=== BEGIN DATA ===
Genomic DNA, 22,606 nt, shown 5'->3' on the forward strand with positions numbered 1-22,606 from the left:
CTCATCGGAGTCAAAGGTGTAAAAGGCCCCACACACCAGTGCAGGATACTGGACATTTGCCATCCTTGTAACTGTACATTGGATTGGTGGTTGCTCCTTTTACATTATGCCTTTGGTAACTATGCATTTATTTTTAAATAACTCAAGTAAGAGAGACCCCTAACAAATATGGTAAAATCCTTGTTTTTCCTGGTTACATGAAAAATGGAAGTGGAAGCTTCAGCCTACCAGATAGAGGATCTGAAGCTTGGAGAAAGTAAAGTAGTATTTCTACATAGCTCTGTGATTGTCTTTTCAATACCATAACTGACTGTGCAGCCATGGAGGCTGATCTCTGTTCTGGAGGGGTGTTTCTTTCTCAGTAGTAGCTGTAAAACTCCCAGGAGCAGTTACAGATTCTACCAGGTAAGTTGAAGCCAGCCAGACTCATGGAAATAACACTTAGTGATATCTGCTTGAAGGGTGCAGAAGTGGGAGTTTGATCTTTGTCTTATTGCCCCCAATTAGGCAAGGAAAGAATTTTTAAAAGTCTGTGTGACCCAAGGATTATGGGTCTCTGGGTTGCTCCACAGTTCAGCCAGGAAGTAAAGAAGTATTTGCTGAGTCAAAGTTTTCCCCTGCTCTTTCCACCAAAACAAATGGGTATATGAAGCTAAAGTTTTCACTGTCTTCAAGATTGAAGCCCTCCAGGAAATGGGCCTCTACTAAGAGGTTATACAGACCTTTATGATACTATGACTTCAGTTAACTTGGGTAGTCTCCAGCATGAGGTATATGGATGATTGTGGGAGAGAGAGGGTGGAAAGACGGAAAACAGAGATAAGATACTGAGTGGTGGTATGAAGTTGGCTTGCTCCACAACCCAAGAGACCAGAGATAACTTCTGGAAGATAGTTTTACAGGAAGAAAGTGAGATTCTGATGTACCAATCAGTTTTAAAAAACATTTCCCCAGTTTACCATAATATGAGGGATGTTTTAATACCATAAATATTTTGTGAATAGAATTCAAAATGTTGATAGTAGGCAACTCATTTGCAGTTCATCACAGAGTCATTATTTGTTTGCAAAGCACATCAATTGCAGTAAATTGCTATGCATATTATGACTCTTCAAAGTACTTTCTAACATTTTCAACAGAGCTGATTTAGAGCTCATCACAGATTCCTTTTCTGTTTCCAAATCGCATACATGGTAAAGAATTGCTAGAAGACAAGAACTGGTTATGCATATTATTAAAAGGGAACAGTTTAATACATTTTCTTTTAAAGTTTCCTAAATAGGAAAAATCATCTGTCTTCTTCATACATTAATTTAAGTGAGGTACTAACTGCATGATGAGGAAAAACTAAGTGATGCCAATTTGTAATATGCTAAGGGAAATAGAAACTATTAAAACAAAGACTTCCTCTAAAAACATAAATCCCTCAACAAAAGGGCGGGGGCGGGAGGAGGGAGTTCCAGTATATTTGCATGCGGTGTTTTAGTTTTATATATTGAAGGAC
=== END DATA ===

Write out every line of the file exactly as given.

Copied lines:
Genomic DNA, 22,606 nt, shown 5'->3' on the forward strand with positions numbered 1-22,606 from the left:
CTCATCGGAGTCAAAGGTGTAAAAGGCCCCACACACCAGTGCAGGATACTGGACATTTGCCATCCTTGTAACTGTACATTGGATTGGTGGTTGCTCCTTTTACATTATGCCTTTGGTAACTATGCATTTATTTTTAAATAACTCAAGTAAGAGAGACCCCTAACAAATATGGTAAAATCCTTGTTTTTCCTGGTTACATGAAAAATGGAAGTGGAAGCTTCAGCCTACCAGATAGAGGATCTGAAGCTTGGAGAAAGTAAAGTAGTATTTCTACATAGCTCTGTGATTGTCTTTTCAATACCATAACTGACTGTGCAGCCATGGAGGCTGATCTCTGTTCTGGAGGGGTGTTTCTTTCTCAGTAGTAGCTGTAAAACTCCCAGGAGCAGTTACAGATTCTACCAGGTAAGTTGAAGCCAGCCAGACTCATGGAAATAACACTTAGTGATATCTGCTTGAAGGGTGCAGAAGTGGGAGTTTGATCTTTGTCTTATTGCCCCCAATTAGGCAAGGAAAGAATTTTTAAAAGTCTGTGTGACCCAAGGATTATGGGTCTCTGGGTTGCTCCACAGTTCAGCCAGGAAGTAAAGAAGTATTTGCTGAGTCAAAGTTTTCCCCTGCTCTTTCCACCAAAACAAATGGGTATATGAAGCTAAAGTTTTCACTGTCTTCAAGATTGAAGCCCTCCAGGAAATGGGCCTCTACTAAGAGGTTATACAGACCTTTATGATACTATGACTTCAGTTAACTTGGGTAGTCTCCAGCATGAGGTATATGGATGATTGTGGGAGAGAGAGGGTGGAAAGACGGAAAACAGAGATAAGATACTGAGTGGTGGTATGAAGTTGGCTTGCTCCACAACCCAAGAGACCAGAGATAACTTCTGGAAGATAGTTTTACAGGAAGAAAGTGAGATTCTGATGTACCAATCAGTTTTAAAAAACATTTCCCCAGTTTACCATAATATGAGGGATGTTTTAATACCATAAATATTTTGTGAATAGAATTCAAAATGTTGATAGTAGGCAACTCATTTGCAGTTCATCACAGAGTCATTATTTGTTTGCAAAGCACATCAATTGCAGTAAATTGCTATGCATATTATGACTCTTCAAAGTACTTTCTAACATTTTCAACAGAGCTGATTTAGAGCTCATCACAGATTCCTTTTCTGTTTCCAAATCGCATACATGGTAAAGAATTGCTAGAAGACAAGAACTGGTTATGCATATTATTAAAAGGGAACAGTTTAATACATTTTCTTTTAAAGTTTCCTAAATAGGAAAAATCATCTGTCTTCTTCATACATTAATTTAAGTGAGGTACTAACTGCATGATGAGGAAAAACTAAGTGATGCCAATTTGTAATATGCTAAGGGAAATAGAAACTATTAAAACAAAGACTTCCTCTAAAAACATAAATCCCTCAACAAAAGGGCGGGGGCGGGAGGAGGGAGTTCCAGTATATTTGCATGCGGTGTTTTAGTTTTATATATTGAAGGAC